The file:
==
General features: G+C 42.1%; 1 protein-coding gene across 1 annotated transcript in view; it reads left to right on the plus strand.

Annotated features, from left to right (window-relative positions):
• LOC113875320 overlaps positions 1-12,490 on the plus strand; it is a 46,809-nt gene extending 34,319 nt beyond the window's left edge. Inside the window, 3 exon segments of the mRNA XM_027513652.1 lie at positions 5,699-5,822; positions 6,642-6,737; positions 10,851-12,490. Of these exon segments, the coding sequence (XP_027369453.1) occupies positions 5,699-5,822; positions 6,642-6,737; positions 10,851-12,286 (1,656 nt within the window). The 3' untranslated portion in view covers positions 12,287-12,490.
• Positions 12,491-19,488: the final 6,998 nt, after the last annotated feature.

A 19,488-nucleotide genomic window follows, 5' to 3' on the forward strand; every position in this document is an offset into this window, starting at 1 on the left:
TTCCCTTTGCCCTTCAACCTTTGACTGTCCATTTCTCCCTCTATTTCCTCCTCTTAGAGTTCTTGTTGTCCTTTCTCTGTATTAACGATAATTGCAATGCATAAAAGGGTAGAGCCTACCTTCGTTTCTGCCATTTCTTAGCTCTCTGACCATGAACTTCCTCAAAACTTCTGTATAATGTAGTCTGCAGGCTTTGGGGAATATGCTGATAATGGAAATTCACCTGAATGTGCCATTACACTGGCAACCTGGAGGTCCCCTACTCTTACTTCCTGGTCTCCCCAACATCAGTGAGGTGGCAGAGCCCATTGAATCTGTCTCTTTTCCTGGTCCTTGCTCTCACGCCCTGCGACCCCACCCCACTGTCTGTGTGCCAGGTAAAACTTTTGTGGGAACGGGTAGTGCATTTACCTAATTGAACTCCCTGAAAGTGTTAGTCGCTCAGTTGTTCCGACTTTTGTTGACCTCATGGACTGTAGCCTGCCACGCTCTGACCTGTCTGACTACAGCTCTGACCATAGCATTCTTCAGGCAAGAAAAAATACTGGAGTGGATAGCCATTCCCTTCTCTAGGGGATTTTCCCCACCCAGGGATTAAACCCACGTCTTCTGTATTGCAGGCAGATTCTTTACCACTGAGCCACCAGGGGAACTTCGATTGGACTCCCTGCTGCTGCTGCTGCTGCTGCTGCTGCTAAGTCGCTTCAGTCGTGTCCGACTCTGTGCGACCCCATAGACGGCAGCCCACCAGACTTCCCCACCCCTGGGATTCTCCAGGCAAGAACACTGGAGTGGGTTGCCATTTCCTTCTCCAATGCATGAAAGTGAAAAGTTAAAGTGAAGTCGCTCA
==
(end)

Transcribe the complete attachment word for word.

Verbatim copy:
General features: G+C 42.1%; 1 protein-coding gene across 1 annotated transcript in view; it reads left to right on the plus strand.

Annotated features, from left to right (window-relative positions):
• LOC113875320 overlaps positions 1-12,490 on the plus strand; it is a 46,809-nt gene extending 34,319 nt beyond the window's left edge. Inside the window, 3 exon segments of the mRNA XM_027513652.1 lie at positions 5,699-5,822; positions 6,642-6,737; positions 10,851-12,490. Of these exon segments, the coding sequence (XP_027369453.1) occupies positions 5,699-5,822; positions 6,642-6,737; positions 10,851-12,286 (1,656 nt within the window). The 3' untranslated portion in view covers positions 12,287-12,490.
• Positions 12,491-19,488: the final 6,998 nt, after the last annotated feature.

A 19,488-nucleotide genomic window follows, 5' to 3' on the forward strand; every position in this document is an offset into this window, starting at 1 on the left:
TTCCCTTTGCCCTTCAACCTTTGACTGTCCATTTCTCCCTCTATTTCCTCCTCTTAGAGTTCTTGTTGTCCTTTCTCTGTATTAACGATAATTGCAATGCATAAAAGGGTAGAGCCTACCTTCGTTTCTGCCATTTCTTAGCTCTCTGACCATGAACTTCCTCAAAACTTCTGTATAATGTAGTCTGCAGGCTTTGGGGAATATGCTGATAATGGAAATTCACCTGAATGTGCCATTACACTGGCAACCTGGAGGTCCCCTACTCTTACTTCCTGGTCTCCCCAACATCAGTGAGGTGGCAGAGCCCATTGAATCTGTCTCTTTTCCTGGTCCTTGCTCTCACGCCCTGCGACCCCACCCCACTGTCTGTGTGCCAGGTAAAACTTTTGTGGGAACGGGTAGTGCATTTACCTAATTGAACTCCCTGAAAGTGTTAGTCGCTCAGTTGTTCCGACTTTTGTTGACCTCATGGACTGTAGCCTGCCACGCTCTGACCTGTCTGACTACAGCTCTGACCATAGCATTCTTCAGGCAAGAAAAAATACTGGAGTGGATAGCCATTCCCTTCTCTAGGGGATTTTCCCCACCCAGGGATTAAACCCACGTCTTCTGTATTGCAGGCAGATTCTTTACCACTGAGCCACCAGGGGAACTTCGATTGGACTCCCTGCTGCTGCTGCTGCTGCTGCTGCTGCTAAGTCGCTTCAGTCGTGTCCGACTCTGTGCGACCCCATAGACGGCAGCCCACCAGACTTCCCCACCCCTGGGATTCTCCAGGCAAGAACACTGGAGTGGGTTGCCATTTCCTTCTCCAATGCATGAAAGTGAAAAGTTAAAGTGAAGTCGCTCA